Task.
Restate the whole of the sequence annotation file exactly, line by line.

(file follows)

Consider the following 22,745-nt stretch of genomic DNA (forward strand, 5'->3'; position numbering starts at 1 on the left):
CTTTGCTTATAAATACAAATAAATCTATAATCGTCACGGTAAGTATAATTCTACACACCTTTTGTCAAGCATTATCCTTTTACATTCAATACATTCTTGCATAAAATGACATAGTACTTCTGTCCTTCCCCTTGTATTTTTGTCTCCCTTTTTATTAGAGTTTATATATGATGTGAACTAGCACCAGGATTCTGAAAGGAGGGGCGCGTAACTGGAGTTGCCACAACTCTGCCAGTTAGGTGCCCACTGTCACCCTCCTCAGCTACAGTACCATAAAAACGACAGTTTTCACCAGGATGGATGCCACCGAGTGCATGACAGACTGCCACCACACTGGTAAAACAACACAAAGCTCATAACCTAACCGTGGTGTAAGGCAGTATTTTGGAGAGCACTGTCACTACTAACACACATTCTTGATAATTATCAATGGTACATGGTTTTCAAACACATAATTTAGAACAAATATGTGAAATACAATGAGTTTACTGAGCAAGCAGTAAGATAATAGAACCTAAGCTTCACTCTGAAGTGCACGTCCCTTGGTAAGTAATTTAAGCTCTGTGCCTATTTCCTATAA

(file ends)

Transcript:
Consider the following 22,745-nt stretch of genomic DNA (forward strand, 5'->3'; position numbering starts at 1 on the left):
CTTTGCTTATAAATACAAATAAATCTATAATCGTCACGGTAAGTATAATTCTACACACCTTTTGTCAAGCATTATCCTTTTACATTCAATACATTCTTGCATAAAATGACATAGTACTTCTGTCCTTCCCCTTGTATTTTTGTCTCCCTTTTTATTAGAGTTTATATATGATGTGAACTAGCACCAGGATTCTGAAAGGAGGGGCGCGTAACTGGAGTTGCCACAACTCTGCCAGTTAGGTGCCCACTGTCACCCTCCTCAGCTACAGTACCATAAAAACGACAGTTTTCACCAGGATGGATGCCACCGAGTGCATGACAGACTGCCACCACACTGGTAAAACAACACAAAGCTCATAACCTAACCGTGGTGTAAGGCAGTATTTTGGAGAGCACTGTCACTACTAACACACATTCTTGATAATTATCAATGGTACATGGTTTTCAAACACATAATTTAGAACAAATATGTGAAATACAATGAGTTTACTGAGCAAGCAGTAAGATAATAGAACCTAAGCTTCACTCTGAAGTGCACGTCCCTTGGTAAGTAATTTAAGCTCTGTGCCTATTTCCTATAA